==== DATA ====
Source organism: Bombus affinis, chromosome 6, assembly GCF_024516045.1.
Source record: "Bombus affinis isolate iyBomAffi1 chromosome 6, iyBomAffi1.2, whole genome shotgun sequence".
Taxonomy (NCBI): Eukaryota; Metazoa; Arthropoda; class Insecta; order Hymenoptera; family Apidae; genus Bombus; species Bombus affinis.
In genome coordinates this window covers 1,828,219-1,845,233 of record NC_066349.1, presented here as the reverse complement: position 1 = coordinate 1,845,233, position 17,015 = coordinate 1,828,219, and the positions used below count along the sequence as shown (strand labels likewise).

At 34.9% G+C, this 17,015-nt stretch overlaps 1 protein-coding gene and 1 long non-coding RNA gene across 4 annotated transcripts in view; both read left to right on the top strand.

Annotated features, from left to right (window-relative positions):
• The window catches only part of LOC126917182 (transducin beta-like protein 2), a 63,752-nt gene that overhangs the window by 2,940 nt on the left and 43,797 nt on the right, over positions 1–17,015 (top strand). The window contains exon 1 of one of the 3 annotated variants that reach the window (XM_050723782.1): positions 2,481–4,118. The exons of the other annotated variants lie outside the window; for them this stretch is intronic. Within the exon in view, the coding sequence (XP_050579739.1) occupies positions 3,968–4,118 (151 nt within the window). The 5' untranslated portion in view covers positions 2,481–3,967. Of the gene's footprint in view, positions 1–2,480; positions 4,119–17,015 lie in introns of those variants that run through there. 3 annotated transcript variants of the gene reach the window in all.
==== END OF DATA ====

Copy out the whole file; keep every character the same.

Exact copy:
Source organism: Bombus affinis, chromosome 6, assembly GCF_024516045.1.
Source record: "Bombus affinis isolate iyBomAffi1 chromosome 6, iyBomAffi1.2, whole genome shotgun sequence".
Taxonomy (NCBI): Eukaryota; Metazoa; Arthropoda; class Insecta; order Hymenoptera; family Apidae; genus Bombus; species Bombus affinis.
In genome coordinates this window covers 1,828,219-1,845,233 of record NC_066349.1, presented here as the reverse complement: position 1 = coordinate 1,845,233, position 17,015 = coordinate 1,828,219, and the positions used below count along the sequence as shown (strand labels likewise).

At 34.9% G+C, this 17,015-nt stretch overlaps 1 protein-coding gene and 1 long non-coding RNA gene across 4 annotated transcripts in view; both read left to right on the top strand.

Annotated features, from left to right (window-relative positions):
• The window catches only part of LOC126917182 (transducin beta-like protein 2), a 63,752-nt gene that overhangs the window by 2,940 nt on the left and 43,797 nt on the right, over positions 1–17,015 (top strand). The window contains exon 1 of one of the 3 annotated variants that reach the window (XM_050723782.1): positions 2,481–4,118. The exons of the other annotated variants lie outside the window; for them this stretch is intronic. Within the exon in view, the coding sequence (XP_050579739.1) occupies positions 3,968–4,118 (151 nt within the window). The 5' untranslated portion in view covers positions 2,481–3,967. Of the gene's footprint in view, positions 1–2,480; positions 4,119–17,015 lie in introns of those variants that run through there. 3 annotated transcript variants of the gene reach the window in all.